Latest posts by techwriter (see all)
- How to Number Your Documents Properly – A Document Numbering Strategy - April 24, 2017
- How to Avoid Repeating Words in a Headline - April 18, 2017
- Leveraging Multi-Function Printers With Document Imaging Software - April 10, 2017
© Ugur Akinci
MS Excel has three types of ways to refer to a data cell:
- Relative reference (like B1)
- Absolute reference (like $B$1)
- Structured reference (you need to use a table)
“Why should I use structured reference?”
Imagine you have data on a worksheet that you’d like to access from another worksheet. How would you do it?
You cannot use a relative or absolute reference since they refer to the data within the same worksheet. That’s why you use a structured reference since it is indexed to a table name, no matter where the table is.
First thing, though, you need to wrap your data inside a table and then give table a name that makes sense.
“How do I wrap a table around my data?”
Imagine you have the following fictitious data, in a non-table format:
Click your cursor inside any data cell. Then select Insert > Table to display the Create Table dialog box:
As you can see, Excel is smart enough to detect that you have column headers. That option is automatically selected.
Click OK to insert your data inside a table:
This table has default style and colors but you can change that easily in any way you want.
“OK. I inserted my data inside a table. What now?”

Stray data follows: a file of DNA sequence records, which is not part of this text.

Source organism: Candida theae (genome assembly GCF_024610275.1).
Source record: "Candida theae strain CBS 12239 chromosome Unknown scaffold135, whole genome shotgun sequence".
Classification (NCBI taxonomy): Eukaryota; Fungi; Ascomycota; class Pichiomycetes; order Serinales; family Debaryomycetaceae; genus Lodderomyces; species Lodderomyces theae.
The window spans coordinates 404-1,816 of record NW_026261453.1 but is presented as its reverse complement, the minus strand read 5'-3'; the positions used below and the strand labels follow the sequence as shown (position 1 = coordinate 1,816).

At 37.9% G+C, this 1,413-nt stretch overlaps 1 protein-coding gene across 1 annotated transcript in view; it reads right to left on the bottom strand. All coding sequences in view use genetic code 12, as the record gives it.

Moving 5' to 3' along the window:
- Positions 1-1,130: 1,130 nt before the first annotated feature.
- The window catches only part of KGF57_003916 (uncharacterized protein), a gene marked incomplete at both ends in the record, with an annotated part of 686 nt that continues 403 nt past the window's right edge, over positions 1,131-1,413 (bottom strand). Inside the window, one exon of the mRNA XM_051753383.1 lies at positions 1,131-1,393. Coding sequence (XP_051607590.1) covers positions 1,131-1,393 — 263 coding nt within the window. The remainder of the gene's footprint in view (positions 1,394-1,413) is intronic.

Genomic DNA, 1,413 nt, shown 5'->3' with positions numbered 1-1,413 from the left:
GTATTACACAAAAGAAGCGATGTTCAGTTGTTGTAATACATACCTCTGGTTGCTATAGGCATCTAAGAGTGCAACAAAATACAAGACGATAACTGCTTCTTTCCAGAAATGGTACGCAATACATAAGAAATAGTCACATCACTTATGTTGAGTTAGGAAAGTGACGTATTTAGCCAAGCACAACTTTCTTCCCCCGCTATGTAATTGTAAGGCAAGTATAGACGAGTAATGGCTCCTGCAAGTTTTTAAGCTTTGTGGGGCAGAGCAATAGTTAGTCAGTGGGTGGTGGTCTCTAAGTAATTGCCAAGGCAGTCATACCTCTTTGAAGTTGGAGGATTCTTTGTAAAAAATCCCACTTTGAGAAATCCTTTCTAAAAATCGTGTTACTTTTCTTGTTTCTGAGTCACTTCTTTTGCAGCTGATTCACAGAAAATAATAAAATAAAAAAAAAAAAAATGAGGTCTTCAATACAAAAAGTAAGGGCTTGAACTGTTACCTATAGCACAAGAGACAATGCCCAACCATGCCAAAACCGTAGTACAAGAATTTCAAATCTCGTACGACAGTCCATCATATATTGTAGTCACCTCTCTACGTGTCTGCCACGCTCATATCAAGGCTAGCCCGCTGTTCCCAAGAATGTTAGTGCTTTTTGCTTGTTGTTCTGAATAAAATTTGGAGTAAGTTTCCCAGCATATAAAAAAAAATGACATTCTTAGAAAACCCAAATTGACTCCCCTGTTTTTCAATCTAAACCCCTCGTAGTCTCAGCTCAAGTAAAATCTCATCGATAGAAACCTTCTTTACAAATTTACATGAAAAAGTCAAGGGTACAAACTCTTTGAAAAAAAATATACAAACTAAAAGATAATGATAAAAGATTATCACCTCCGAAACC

Let’s consider the following sample table on Sheet 1:
Now we’ll access this data in Sheet 2 though structured references and you’ll understand how it works.
Let’s say, we’d like to calculate the amount of total sales in the table we’ve named “Sales.”
This is the formula we need:
=SUM(Sales[Price]) or =SUM(TableName[ColumnName])
See how easy it is with structured reference?
Answer is $21.49.75.
If we want to count the number of total items sold, the formula with structured references would be:
Answer is 31.
If we want to know the maximum sales price for any one item:
=MAX(Sales[Price]) which is $365.98.
Then we can do any additional computations we like by utilizing those values, like calculating the average price per transaction by dividing B5 by B6 (and using relative references).
Here the important thing to remember is we are doing all these calculation on Sheet 2 by reaching over and grabbing data from Sheet 1, thanks to structural references.